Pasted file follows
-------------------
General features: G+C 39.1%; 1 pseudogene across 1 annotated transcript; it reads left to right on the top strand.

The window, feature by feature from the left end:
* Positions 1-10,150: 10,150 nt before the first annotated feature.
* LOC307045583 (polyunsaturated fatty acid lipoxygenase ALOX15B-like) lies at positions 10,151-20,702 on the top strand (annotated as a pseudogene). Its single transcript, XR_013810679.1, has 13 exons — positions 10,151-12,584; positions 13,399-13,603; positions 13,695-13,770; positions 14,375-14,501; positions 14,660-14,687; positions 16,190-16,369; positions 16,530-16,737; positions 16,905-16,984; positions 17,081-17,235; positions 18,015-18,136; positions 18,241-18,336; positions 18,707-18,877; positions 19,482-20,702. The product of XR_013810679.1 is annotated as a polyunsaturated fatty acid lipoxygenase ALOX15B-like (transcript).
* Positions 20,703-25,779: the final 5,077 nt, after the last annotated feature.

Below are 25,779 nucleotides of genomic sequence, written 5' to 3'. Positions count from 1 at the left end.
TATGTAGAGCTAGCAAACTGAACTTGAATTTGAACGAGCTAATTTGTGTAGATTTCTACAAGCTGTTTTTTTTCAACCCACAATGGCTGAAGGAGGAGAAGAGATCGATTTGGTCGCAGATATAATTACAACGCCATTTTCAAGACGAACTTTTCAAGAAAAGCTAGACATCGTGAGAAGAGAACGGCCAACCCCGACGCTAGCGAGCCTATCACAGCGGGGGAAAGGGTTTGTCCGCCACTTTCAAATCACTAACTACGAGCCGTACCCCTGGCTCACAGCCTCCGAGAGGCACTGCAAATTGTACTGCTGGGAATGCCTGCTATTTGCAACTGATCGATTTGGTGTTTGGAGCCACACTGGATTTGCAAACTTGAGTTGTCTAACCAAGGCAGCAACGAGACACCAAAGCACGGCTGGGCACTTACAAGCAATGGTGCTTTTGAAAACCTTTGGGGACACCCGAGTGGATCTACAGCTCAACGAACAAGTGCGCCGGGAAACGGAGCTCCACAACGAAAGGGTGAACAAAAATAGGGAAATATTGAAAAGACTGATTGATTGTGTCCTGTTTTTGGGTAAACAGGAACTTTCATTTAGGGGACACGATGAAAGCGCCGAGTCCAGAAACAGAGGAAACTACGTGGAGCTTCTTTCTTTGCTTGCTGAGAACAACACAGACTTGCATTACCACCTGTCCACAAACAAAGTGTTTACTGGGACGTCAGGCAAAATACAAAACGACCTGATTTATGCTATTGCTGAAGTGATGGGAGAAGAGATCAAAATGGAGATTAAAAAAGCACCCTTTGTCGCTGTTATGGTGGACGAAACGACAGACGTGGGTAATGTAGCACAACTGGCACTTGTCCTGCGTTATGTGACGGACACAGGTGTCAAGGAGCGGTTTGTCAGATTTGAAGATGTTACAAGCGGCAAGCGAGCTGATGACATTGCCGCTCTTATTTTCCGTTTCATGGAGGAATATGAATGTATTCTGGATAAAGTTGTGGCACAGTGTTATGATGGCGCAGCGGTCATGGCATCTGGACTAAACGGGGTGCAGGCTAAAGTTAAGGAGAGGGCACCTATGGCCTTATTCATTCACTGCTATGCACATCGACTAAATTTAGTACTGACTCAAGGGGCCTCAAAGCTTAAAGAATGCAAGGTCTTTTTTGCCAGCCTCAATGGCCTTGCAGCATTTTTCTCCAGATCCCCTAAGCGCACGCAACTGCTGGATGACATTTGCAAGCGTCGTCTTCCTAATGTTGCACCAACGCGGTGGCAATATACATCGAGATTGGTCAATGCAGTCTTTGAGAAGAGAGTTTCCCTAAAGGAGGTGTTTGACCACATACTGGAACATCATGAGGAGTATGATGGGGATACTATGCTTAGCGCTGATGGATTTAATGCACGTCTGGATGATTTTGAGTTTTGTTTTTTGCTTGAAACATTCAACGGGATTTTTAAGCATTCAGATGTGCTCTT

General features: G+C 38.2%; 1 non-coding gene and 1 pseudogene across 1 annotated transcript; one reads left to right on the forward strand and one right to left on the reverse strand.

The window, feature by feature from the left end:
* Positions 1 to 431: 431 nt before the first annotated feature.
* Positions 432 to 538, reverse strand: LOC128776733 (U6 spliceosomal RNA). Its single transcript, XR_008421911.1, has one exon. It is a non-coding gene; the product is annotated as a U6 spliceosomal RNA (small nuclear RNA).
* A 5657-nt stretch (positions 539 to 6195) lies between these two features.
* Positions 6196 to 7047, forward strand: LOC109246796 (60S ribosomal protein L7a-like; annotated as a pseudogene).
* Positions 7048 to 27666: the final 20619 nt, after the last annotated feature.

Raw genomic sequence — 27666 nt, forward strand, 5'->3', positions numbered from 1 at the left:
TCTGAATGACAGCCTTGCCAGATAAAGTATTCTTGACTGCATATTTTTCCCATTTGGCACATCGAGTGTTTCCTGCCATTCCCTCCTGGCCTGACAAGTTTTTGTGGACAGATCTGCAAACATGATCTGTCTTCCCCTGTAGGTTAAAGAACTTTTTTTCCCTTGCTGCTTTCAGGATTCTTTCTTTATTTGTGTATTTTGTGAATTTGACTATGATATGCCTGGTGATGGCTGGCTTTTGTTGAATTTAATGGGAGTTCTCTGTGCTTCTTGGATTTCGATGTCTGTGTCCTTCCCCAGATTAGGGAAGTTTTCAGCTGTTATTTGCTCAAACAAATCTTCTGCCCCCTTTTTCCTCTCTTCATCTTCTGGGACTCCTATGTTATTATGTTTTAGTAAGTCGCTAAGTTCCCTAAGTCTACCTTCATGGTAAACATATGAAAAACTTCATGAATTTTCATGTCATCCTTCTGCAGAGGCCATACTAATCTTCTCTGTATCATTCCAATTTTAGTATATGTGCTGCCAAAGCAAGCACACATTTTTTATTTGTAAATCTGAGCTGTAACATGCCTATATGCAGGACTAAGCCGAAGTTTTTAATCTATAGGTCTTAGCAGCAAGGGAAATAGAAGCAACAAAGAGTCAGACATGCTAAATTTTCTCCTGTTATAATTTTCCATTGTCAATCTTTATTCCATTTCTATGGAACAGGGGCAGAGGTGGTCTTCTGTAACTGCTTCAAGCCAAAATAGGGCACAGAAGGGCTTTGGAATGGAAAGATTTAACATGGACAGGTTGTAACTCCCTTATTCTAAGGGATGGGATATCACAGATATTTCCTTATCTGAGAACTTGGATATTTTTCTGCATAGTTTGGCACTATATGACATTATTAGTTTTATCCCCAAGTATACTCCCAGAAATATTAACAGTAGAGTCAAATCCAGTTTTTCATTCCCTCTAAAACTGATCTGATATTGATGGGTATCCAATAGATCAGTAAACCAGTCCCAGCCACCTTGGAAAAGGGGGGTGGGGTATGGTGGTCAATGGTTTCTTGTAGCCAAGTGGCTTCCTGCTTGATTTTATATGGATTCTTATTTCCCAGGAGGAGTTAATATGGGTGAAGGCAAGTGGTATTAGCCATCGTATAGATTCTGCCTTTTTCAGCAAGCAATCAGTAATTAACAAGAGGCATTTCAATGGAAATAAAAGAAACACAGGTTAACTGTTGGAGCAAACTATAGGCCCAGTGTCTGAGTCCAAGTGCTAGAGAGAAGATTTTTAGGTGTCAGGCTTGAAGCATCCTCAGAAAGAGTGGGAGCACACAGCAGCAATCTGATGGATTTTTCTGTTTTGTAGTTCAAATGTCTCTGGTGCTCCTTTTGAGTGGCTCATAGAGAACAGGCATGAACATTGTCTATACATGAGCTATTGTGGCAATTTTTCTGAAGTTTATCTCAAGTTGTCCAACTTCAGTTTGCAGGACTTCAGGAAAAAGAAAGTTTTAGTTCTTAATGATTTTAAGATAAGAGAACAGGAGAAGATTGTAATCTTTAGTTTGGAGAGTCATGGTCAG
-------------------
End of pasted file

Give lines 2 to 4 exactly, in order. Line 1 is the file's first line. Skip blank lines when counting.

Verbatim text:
The window, feature by feature from the left end:
* Positions 1-10,150: 10,150 nt before the first annotated feature.
* LOC307045583 (polyunsaturated fatty acid lipoxygenase ALOX15B-like) lies at positions 10,151-20,702 on the top strand (annotated as a pseudogene). Its single transcript, XR_013810679.1, has 13 exons — positions 10,151-12,584; positions 13,399-13,603; positions 13,695-13,770; positions 14,375-14,501; positions 14,660-14,687; positions 16,190-16,369; positions 16,530-16,737; positions 16,905-16,984; positions 17,081-17,235; positions 18,015-18,136; positions 18,241-18,336; positions 18,707-18,877; positions 19,482-20,702. The product of XR_013810679.1 is annotated as a polyunsaturated fatty acid lipoxygenase ALOX15B-like (transcript).